Properties of Charge Transport Layer

In this exemplary embodiment, the surface roughness Ra (arithmetic average surface roughness Ra) of a surface of the charge transport layer on which the inorganic protective layer is formed is, for example, less than 5 nm, preferably 4.5 nm or less, more preferably 4 nm or less, yet more preferably 3 nm or less, and most preferably 2.5 nm or less in order to further suppress image deletion. The lower limit is not particularly limited and may be 1 nm or more or more preferably 1.2 nm or more. The measurement limit is 1 nm and measurement of the surface roughness less than 1 nm is difficult.

In this exemplary embodiment, since the surface roughness Ra (arithmetic average surface roughness Ra) of the surface of the charge transport layer on which the inorganic protective layer is formed is low, there is a limit to measuring the surface roughness with a probe-type surface roughness meter. Thus, in this exemplary embodiment, the surface roughness Ra is measured with an atomic force microscope (AFM).

Specifically, the inorganic protective layer is first separated to expose the surface to be measured. A part of that layer is cut out with a cutter, for example, to obtain a measurement sample. The measurement sample is analyzed and observed with an atomic force microscope (Nanopics 1000 produced by Seiko Instruments Inc.) under the conditions of measurement area: 400 μm2, scan speed: 640. The arithmetic average surface roughness Ra in the four corners and a 25 μm2 region at the center of the scan area is determined.

The elastic modulus of the charge transport layer is, for example, 5 GPa or more and may be 6 GPa or more. When the elastic modulus of the charge transport layer is within the above-described range, cracking of the inorganic protective layer is easily suppressed. The elastic modulus of the charge transport layer may be adjusted within the above-described range by controlling the particle diameter and amount of the silica particles or by adjusting the type and amount of the charge transport material, for example.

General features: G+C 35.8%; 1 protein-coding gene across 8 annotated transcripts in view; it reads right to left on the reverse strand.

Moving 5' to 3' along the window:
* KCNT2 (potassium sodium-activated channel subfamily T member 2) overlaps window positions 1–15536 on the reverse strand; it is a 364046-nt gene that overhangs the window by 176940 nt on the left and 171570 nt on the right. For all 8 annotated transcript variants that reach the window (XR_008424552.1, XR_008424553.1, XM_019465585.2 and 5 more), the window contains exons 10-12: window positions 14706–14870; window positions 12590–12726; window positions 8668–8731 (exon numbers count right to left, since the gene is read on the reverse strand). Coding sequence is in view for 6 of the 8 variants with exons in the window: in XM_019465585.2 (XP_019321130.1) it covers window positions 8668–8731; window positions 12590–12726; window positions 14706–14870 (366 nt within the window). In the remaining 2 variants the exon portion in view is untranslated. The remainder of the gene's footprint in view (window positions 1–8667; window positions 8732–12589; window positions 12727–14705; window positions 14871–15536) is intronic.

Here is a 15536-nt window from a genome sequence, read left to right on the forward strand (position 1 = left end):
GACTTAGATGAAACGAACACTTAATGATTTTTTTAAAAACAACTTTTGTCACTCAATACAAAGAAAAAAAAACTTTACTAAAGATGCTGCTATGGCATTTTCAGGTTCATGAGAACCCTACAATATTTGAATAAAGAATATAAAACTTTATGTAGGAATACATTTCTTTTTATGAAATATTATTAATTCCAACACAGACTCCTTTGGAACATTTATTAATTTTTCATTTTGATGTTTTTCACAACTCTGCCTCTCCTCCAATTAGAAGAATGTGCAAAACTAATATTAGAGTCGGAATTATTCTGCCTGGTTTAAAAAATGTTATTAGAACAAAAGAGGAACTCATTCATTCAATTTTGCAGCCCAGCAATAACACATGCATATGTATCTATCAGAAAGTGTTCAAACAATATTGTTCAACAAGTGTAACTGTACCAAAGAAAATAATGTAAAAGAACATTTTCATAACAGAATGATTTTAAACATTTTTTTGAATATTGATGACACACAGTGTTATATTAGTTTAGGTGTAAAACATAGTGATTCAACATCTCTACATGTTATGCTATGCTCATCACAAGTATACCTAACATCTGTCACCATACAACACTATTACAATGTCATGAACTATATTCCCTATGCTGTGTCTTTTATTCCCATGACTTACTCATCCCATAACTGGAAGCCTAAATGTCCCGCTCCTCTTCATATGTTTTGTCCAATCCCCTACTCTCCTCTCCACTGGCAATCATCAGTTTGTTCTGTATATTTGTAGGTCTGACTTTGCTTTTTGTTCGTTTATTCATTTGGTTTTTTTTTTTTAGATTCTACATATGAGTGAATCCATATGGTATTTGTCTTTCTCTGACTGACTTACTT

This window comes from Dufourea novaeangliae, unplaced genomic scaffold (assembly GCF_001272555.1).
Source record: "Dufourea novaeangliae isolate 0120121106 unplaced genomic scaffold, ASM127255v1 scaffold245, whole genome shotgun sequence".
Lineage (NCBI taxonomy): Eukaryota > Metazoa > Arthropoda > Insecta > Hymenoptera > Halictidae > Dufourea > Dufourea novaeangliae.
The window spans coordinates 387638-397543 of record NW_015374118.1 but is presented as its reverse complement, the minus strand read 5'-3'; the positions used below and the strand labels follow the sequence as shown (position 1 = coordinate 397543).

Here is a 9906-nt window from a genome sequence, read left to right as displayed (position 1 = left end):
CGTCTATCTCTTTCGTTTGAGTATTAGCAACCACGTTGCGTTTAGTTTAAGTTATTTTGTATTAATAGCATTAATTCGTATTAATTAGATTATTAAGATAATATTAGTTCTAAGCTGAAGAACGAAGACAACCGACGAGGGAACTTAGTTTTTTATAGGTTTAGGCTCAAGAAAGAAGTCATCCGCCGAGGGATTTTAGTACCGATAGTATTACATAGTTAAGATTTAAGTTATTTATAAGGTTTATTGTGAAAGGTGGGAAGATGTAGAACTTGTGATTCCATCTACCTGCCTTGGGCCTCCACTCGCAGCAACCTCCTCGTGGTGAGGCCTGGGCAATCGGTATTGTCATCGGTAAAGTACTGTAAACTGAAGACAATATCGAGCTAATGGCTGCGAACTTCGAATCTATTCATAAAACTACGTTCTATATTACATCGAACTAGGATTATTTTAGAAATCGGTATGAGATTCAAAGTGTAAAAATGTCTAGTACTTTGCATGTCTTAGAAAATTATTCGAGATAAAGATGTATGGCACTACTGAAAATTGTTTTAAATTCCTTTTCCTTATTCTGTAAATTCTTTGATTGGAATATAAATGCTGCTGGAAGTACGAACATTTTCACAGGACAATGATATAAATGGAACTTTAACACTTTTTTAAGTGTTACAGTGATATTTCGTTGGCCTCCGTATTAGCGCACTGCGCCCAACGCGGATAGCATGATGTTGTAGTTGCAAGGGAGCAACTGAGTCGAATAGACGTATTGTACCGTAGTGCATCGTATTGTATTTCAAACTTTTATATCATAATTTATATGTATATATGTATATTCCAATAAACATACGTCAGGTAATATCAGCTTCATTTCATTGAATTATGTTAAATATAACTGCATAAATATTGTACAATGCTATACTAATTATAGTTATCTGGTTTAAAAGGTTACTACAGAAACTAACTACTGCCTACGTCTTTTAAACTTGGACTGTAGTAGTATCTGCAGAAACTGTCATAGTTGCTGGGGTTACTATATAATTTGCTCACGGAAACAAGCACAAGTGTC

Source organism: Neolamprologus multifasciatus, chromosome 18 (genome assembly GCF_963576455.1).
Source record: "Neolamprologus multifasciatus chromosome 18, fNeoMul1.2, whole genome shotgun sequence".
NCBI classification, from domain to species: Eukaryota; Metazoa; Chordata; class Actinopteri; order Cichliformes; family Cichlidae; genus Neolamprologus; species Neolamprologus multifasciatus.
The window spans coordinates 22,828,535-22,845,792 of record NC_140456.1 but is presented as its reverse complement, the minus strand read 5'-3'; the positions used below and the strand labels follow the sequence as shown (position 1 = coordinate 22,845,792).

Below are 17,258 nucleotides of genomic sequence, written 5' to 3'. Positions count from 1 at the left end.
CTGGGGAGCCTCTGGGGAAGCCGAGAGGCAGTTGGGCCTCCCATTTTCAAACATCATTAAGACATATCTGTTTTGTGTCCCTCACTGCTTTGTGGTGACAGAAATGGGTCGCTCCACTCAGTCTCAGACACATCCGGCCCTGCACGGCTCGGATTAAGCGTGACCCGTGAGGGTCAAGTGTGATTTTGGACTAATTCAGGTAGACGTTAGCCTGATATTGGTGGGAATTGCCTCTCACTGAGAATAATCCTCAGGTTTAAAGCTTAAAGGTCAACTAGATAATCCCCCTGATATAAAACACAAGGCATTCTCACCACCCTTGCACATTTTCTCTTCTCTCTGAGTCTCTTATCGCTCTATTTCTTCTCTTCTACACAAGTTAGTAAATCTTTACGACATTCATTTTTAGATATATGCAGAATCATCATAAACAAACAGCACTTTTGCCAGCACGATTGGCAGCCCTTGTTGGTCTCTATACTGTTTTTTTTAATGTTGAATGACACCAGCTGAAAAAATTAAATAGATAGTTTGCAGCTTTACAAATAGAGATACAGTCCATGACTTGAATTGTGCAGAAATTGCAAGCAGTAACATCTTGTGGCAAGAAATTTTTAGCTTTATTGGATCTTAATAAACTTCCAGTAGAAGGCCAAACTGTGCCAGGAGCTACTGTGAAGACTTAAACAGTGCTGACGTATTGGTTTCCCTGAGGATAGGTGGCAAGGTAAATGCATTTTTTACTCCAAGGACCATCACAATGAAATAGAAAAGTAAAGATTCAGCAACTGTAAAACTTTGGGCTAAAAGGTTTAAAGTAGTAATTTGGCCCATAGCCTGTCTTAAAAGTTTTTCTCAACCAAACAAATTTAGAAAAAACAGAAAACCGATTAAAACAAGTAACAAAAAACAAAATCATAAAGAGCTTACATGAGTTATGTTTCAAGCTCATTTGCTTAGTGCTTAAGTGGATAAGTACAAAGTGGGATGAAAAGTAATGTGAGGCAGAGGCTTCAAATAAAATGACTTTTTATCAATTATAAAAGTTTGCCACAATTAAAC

The elastic modulus of the charge transport layer is measured as follows.

First, the inorganic protective layer is removed to expose the layer to be measured. A part of that layer is cut out with a cutter to obtain a measurement sample. The measurement sample is analyzed with Nano Indenter SA2 produced by MTS Systems Corporation by continuous stiffness measurement (CSM) (U.S. Pat. No. 4,848,141) to obtain a depth profile, and the average is calculated from the values observed at an indent depth of 30 nm to 100 nm.

The thickness of the charge transport layer is, for example, 10 μm or more and 40 μm or less, preferably 10 μm or more and 35 μm or less, and more preferably 15 μm or more and 30 μm or less. When the thickness of the charge transport layer is within this range, cracking of the inorganic protective layer and generation of residual potential are easily suppressed.

Formation of Charge Transport Layer

A charge transport layer may be formed by any available forming method. For example, a coating solution for forming a charge transport layer is prepared by adding the above-described components to a solvent, a coating film is formed by using the coating solution, and the coating film is dried, and if desirable, heated to form a charge transport layer.

Examples of the technique for applying the coating solution for forming a charge transport layer to the charge generation layer include known techniques such as a dip coating technique, a lift coating technique, a wire bar coating technique, a spray coating technique, a blade coating technique, a knife coating technique, and a curtain coating technique.

When particles (for example, silica particles or fluorocarbon resin particles) are dispersed in the coating solution for forming a charge transport layer, a medium disperser such as a ball mill, a vibrating ball mill, an attritor, a sand mill, or a horizontal sand mill or a medium-less disperser such as an agitator, an ultrasonic disperser, a roll mill, or a high-pressure homogenizer is employed. Examples of the high-pressure homogenizers include collision-type homogenizers with which a dispersion is dispersed under a high pressure through liquid-liquid collision or liquid-wall collision, or a penetration-type homogenizer with which a material is caused to penetrate through narrow channels under a high pressure.

Inorganic Protective Layer

Composition of Inorganic Protective Layer

The inorganic protective layer is a layer that contains an inorganic material.

Examples of the inorganic material include oxide-based, nitride-based, carbon-based, and silicon-based inorganic materials since they offer mechanical strength and a light-transmitting property sufficient for a protective layer.